- Private payrolls increase by 324,000 in July
- Wage growth gradually slowing
WASHINGTON, Aug 2 (Reuters) – U.S. private payrolls rose more than expected in July as small businesses boosted hiring, pointing to continued labor market resilience that could shield the economy from a recession.
The ADP National Employment report on Wednesday also showed a moderation in wage growth, which bodes well for the inflation outlook. It added to recent upbeat data ranging from inflation to consumer spending in raising hopes that the economy will have the “soft landing” envisioned by Federal Reserve officials.
“This is the latest in ‘soft-landing’ economic statistics where Fed officials are seeing inflation slowing down without creating the massive unemployment seen in a recession,” said Christopher Rupkey, chief economist at FWDBONDS in New York.
“As long as inflation remains on the low side in upcoming reports, the Fed is likely to skip the September meeting when it comes to hiking rates again.”
Private payrolls increased by 324,000 jobs last month after surging by 455,000 in June, according to ADP. Economists polled by Reuters had forecast private employment would increase by 189,000.
Wages for workers remaining in their jobs increased 6.2% in the 12 months through July after advancing 6.4% in June. For those changing jobs, wages rose 10.2% on a year-on-year basis after increasing 11.3% in June. This aligns with government data on Tuesday that showed a sharp decline in workers quitting their jobs for greener pastures in June.
U.S. stocks were trading lower as investors fretted over rating agency Fitch’s surprise move late on Tuesday to downgrade the U.S. government’s credit rating. The dollar rose against a basket of currencies. U.S. Treasury prices fell.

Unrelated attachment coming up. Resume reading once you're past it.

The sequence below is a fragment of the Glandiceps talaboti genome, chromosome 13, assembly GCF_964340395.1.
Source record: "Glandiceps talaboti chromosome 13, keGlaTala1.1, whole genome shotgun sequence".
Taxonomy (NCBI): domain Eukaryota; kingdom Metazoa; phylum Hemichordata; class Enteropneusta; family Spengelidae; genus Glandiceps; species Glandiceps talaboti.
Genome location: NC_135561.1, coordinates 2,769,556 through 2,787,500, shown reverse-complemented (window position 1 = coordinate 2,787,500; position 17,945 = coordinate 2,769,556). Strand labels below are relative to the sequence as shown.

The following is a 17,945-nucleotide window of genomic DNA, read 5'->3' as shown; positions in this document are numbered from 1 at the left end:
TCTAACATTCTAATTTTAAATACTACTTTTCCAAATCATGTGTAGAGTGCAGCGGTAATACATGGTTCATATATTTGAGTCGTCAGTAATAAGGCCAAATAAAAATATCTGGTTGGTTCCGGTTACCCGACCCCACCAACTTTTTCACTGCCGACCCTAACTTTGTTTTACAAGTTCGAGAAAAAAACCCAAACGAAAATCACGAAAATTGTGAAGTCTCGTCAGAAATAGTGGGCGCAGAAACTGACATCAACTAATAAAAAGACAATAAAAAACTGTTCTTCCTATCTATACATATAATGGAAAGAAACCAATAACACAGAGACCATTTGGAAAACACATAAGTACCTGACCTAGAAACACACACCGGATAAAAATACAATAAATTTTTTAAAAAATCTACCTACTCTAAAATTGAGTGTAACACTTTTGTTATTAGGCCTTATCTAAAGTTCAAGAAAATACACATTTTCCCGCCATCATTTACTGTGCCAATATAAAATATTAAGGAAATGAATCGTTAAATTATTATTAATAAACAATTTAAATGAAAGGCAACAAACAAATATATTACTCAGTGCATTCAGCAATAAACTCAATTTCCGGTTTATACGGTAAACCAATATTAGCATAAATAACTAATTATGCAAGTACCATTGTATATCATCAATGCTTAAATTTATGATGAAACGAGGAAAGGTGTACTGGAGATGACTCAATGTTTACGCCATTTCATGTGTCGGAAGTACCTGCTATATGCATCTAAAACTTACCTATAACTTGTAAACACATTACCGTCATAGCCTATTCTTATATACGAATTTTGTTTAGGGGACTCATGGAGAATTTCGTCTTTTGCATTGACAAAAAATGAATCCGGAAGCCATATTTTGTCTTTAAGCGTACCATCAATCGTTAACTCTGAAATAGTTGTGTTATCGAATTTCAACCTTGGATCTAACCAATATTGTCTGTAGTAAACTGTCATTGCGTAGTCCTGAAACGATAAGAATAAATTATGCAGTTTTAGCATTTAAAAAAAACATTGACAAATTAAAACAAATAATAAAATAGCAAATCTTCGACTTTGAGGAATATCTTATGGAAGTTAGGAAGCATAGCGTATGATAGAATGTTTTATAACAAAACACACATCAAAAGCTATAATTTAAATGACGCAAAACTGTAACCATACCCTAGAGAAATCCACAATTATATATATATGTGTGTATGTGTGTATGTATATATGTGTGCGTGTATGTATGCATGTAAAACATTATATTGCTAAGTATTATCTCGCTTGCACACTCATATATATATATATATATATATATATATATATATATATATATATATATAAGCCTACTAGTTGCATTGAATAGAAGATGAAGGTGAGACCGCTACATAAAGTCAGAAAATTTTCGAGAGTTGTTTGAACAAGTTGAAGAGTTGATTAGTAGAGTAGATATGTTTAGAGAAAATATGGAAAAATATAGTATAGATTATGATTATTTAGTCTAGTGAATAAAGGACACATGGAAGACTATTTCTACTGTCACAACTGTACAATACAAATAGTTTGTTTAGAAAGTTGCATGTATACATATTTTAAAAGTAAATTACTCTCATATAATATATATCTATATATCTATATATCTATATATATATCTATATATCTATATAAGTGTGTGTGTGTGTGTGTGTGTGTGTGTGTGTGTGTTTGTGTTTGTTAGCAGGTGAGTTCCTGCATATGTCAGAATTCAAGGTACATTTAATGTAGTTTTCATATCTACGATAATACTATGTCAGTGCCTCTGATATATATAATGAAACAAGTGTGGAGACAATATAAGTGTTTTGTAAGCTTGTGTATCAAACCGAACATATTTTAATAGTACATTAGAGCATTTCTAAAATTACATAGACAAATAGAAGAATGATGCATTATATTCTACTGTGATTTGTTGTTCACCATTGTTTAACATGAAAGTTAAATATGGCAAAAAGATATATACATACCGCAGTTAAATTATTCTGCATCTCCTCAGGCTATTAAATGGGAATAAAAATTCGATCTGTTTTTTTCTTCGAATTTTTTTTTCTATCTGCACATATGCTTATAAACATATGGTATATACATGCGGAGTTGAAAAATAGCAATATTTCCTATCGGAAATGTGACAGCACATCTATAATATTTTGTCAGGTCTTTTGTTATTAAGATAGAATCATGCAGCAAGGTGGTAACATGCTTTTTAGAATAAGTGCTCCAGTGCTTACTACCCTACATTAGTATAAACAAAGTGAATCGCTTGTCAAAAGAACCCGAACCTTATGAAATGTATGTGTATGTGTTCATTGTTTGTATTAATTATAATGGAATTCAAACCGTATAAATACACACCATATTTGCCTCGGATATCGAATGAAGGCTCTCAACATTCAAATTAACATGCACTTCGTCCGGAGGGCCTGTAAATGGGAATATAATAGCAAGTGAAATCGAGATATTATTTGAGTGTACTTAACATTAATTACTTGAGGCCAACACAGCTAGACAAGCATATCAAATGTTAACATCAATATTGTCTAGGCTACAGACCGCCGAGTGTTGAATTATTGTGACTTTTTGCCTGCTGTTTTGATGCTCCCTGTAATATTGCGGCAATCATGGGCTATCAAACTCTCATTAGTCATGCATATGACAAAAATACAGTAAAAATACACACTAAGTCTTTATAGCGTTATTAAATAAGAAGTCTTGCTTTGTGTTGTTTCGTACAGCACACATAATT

Hiring at small business, establishments with one to 49 employees increased 237,000, accounting for more than two-thirds of the gain in private payrolls last month.
Payrolls at medium-sized businesses, with 50-499 workers rose by 138,000. But large establishments, businesses with more than a headcount of 500, shed 67,000 positions.
“The hiring challenge for small firms has been part of their growth story, they were blocked out last year by bigger firms that hired in droves,” Nela Richardson, the ADP’s chief economist, told reporters. “It’s been a combination of trying to get headcount in the door, but also working against a supply of workers that have been a little bit hesitant to come back into the labor market. So we’re seeing that starting to reverse.”
In terms of industry composition, the services sector continued to dominate employment gains, with payrolls rising by 303,000. Some of the industries, especially leisure and hospitality, are still catching up after difficulties finding workers during the COVID-19 pandemic. The goods-producing sector added 21,000 jobs as manufacturing lost 36,000 positions.
The labor market is only slowing gradually despite 525 basis points worth of interest rate increases from the Fed since March 2022. The government reported on Tuesday that there were 1.6 job openings for every unemployed person in June, little changed from May. A survey last month showed consumers very bullish about the labor market in July.
The ADP report, jointly developed with the Stanford Digital Economy Lab, was published ahead of the release on Friday of the U.S. Bureau of Labor Statistics’ more comprehensive and closely watched employment report for July.
It has not been a reliable gauge in forecasting private payrolls in the BLS employment report.
“Last month, the June data from ADP overshot the related June data from the BLS significantly, and over time the ADP report has not been a reliable predictor of the BLS data,” said Daniel Silver, an economist at JPMorgan in New York.
According to a Reuters survey of economists, the BLS is likely to report that private payrolls increased by 179,000 jobs in July. With further gains anticipated in government employment, total nonfarm payrolls are forecast to have risen by 200,000 jobs last month after increasing by 209,000 in June.
Reporting by Lucia Mutikani; Editing by Paul Simao
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